To reduce mortality fishing within 200 miles of in South Georgia and a massive surrounding area, active fishing is permitted only at night, the long lines are weighted to sink the bait more quickly, distracting streamer lines are employed, the dumping of offal while the lines are being set is not permitted, and each ship has an observer aboard. Because boats that catch six birds of any species must stop fishing and leave the protected area the crews are very, very careful and bird deaths have been greatly reduced.

The stark numbers reveal that there are now about 16,000 pairs of Grey-headed Albatross down from 84,000 pairs in the early 1990s.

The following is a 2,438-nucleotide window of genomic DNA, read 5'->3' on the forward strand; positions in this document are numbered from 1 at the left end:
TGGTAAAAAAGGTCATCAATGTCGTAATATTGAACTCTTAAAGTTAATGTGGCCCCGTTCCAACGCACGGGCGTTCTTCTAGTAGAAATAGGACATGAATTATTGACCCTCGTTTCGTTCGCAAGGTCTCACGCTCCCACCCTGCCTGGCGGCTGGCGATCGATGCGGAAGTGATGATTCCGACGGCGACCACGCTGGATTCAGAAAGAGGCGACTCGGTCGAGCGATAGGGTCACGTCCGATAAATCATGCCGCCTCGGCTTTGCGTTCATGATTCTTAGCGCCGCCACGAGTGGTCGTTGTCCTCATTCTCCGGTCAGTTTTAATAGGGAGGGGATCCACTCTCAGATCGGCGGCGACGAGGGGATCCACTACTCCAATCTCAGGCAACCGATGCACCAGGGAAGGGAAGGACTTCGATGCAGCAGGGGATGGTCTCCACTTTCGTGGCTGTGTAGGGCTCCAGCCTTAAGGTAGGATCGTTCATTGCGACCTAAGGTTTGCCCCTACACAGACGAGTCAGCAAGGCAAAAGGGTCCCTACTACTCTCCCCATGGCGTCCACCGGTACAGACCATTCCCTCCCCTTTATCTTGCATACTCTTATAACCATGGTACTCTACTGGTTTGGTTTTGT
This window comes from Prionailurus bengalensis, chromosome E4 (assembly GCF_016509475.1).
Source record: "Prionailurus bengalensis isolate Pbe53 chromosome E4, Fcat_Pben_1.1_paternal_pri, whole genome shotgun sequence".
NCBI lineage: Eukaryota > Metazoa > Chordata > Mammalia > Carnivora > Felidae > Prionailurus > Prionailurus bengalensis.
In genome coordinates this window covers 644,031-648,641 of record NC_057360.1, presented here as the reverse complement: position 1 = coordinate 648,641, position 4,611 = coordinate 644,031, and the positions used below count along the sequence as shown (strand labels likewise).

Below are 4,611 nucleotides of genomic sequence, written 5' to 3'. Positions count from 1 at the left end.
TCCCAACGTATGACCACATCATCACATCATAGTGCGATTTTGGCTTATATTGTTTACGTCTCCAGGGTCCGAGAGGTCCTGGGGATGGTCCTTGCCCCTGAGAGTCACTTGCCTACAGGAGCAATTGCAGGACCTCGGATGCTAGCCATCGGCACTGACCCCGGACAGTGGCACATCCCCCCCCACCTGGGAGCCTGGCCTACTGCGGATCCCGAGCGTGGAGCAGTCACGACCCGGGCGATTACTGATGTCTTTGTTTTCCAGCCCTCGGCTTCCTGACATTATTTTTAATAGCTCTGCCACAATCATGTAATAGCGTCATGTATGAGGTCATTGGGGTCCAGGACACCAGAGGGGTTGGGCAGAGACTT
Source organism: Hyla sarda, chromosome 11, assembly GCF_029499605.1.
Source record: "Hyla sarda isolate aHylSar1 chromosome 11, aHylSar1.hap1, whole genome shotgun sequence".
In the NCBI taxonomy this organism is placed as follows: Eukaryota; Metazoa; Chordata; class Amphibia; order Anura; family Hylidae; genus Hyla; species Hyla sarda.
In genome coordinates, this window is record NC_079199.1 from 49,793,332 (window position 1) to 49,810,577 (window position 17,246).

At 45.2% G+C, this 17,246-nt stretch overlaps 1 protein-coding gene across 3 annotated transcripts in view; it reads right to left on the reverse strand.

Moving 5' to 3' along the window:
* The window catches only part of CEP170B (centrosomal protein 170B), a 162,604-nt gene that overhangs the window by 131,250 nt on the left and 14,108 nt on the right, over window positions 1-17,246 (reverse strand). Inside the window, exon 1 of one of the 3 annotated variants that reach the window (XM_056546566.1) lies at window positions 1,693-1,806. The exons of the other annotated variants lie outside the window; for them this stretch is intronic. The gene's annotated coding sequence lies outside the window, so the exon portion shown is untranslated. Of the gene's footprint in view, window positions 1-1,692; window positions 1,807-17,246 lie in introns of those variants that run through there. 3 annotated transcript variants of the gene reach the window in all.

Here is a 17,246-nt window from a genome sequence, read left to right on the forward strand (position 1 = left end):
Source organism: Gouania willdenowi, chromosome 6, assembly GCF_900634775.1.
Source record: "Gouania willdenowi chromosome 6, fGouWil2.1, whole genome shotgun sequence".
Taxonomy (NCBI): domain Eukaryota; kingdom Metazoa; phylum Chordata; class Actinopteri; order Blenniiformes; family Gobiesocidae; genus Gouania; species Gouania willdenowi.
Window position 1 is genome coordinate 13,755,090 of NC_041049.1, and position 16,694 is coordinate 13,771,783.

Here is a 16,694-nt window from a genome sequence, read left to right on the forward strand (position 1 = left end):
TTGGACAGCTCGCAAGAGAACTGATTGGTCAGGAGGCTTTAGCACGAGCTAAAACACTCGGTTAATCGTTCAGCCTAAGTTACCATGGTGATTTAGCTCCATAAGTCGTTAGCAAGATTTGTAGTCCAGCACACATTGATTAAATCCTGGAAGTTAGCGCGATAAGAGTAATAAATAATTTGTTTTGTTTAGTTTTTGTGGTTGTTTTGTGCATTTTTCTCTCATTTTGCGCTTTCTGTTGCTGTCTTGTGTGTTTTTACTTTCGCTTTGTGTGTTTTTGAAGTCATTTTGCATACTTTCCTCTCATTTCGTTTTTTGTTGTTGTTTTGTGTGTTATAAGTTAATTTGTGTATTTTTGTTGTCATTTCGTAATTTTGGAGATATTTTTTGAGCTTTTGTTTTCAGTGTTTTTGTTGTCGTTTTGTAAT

As noted previously, everything above in italics is courtesy of Pauline Carr via personal comment on the ship. (See more on Pauline and Tim Carr here.)


Tame birds and wildlife. Incredible diversity. You only live once….

GALAPAGOS Photo Cruise of a Lifetime IPT/The Complete Galapagos Photographic Experience. August 8-22, 2017 on the boat. 13 FULL and two half-days of photography: $12,499. Limit: 12 photographers plus the two leaders: Denise Ippolito and yours truly. Openings: 8.

Same great trip; no price increase!
Four slots filled already; this trip needs nine to run; in the unlikely event that it does not, all payments to BAA will be refunded in full.

My two-week Galapagos Photo-Cruises are without equal. The world’s best guide, a killer itinerary, a great boat (the Samba), and two great leaders with ten Galapagos cruises under their belts. Pre-trip and pre-landing location-specific gear advice. In-the-field photo instruction and guidance. Jeez, I almost forgot: fine dining at sea!